Saudi Arabia’s financial reserves have also declined as it collects less oil revenue, but it’s in better shape than many of its rivals. The government is planning a series of reforms and investments to expand other parts of its economy outside of oil production, including tourism, services, mining, petrochemicals, even renewable energy.
One goal of the plan, which Saudi officials call Saudi Vision 2030, is to bring its non-oil exports up from 16 percent to half of the exports it offers the world over the next decade. Deputy Crown Prince Mohammad bid Salman has said the Kingdom is striving to be able to live without oil by 2020 – a mere four years. The comment “impress on the urgency that this needs to happen quickly and it needs to happen now,” Falih said.
“But nobody has the intention of turning off the oil economy in Saudi Arabia,” Falih said. “We’re trying to build it up. But what we hope while we’re doing this is the non-oil economy will grow even faster.”
It’s a big play for the world’s biggest oil producing country and some observers of the closely guarded Kingdom have wondered if it reflects anxiety over the possibility the world’s oil and gas demand will eventually peak amid global efforts to limit rising temperatures by moving the world from combustion engines to electric vehicles – making the Kingdom’s number one export a relic of a bygone age.
Some industry players, including major oil companies like Statoil,believe it will take much more than the Paris climate accords signed last year to thwart the worst effects of climate change, including much tighter emissions rules for vehicles and massive growth of solar and wind power in electricity generation and a sharp reduction in coal production.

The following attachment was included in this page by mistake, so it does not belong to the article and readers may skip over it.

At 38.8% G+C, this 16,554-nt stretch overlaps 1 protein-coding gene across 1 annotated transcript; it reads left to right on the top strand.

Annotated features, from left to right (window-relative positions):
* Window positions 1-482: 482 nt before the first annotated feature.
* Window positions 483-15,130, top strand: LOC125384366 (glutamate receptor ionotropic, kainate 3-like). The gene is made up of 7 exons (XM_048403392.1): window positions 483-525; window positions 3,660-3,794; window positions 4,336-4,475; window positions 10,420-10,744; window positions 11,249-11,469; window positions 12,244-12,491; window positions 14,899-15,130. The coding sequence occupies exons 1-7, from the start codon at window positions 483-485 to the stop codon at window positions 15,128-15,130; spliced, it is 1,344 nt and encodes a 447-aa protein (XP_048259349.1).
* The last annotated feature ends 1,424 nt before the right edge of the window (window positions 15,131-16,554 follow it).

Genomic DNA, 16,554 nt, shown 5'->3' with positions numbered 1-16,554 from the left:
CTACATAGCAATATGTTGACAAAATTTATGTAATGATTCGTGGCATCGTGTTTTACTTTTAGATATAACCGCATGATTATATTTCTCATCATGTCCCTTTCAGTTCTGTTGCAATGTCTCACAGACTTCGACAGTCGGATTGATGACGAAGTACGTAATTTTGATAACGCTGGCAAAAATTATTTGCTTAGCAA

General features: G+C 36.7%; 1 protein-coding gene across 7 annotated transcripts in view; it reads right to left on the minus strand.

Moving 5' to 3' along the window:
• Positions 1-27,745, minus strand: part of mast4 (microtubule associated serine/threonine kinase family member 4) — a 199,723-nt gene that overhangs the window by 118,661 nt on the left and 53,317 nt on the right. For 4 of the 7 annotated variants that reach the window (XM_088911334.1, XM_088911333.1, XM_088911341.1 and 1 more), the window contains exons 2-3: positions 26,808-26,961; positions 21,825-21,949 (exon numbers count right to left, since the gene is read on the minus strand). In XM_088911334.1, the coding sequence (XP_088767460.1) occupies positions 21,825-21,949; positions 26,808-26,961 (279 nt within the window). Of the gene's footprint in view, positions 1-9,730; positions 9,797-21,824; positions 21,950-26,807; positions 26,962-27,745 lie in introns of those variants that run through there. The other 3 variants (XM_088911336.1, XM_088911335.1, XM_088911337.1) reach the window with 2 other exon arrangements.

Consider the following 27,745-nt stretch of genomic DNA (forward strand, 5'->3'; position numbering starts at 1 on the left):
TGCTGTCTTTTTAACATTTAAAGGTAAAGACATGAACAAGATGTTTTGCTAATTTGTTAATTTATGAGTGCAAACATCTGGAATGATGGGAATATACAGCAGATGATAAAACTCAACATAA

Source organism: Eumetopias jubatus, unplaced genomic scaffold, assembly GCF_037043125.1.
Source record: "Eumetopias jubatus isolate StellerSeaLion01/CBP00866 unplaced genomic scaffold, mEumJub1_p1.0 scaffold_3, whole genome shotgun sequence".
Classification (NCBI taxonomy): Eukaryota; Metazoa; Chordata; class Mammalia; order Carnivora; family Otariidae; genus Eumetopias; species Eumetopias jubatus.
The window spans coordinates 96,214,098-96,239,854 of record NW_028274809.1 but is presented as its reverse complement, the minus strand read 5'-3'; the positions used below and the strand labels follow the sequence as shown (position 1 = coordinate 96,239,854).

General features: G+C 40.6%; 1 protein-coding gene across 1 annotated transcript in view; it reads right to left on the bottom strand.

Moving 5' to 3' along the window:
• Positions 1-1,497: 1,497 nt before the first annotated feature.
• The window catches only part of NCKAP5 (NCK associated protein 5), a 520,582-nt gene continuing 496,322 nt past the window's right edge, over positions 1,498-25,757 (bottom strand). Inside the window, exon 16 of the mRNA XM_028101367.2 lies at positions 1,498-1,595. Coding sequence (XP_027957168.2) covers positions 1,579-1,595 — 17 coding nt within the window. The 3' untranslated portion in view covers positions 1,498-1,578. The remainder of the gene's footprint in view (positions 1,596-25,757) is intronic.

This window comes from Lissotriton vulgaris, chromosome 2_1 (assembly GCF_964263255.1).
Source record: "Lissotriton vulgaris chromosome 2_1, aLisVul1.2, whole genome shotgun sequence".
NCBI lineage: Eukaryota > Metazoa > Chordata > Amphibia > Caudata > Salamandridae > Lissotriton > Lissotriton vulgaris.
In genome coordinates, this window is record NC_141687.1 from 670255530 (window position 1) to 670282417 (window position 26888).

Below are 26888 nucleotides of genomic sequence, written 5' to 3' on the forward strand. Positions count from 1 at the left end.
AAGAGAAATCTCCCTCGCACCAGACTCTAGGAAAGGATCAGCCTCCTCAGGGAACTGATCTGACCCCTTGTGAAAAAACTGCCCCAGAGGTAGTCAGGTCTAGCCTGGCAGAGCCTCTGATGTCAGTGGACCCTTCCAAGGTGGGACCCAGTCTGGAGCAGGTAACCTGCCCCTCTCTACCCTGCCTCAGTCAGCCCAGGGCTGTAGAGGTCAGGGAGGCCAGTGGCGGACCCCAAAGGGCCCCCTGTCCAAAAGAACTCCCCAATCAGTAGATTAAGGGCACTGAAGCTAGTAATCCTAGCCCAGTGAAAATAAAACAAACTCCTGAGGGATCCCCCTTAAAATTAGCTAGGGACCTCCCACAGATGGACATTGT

But Al-Falih said Saudi Aramco is still investing heavily in maintaining the Kingdom’s capacity of 12.5 million barrels a day because Saudi officials believe global economic growth will continue to support rising energy demand of about 1.5 million barrels a day annually.
Even as it pumps 10 million barrels of crude a day, he said, the world’s largest oil company is working to offset natural declines in its spare oil production capacity so it’s ready to meet demand if supplies drop somewhere else in the world.
That’s because Saudi Arabia, he said, isn’t too worried about big changes in the world’s energy mix. Unlike quickly evolving information technology, global energy systems take decades to build, and while the Kingdom plans to invest in renewable energy resources, it also recognizes “any transition is going to take decades.”
“We’re going to invest in making it happen. We’re not afraid of it, but we’re also realists and we know that oil will be a significant part of the energy mix for decades to come,” Falih said. “Even if the share of oil goes down from, say, 30 to 25 percent, 25 percent of a much bigger global demand means a much higher absolute number of barrels that will be in demand by 2030 or 2040.”
So while electric vehicles could one day make serious inroads in transportation, because of sheer demographic and economic growth in coming years, “we believe overall demand for petroleum in transportation and petrochemicals is going to rise for a long time before it starts falling in absolute numbers. Yes, we know it will fall in percentage terms – but very gradually.”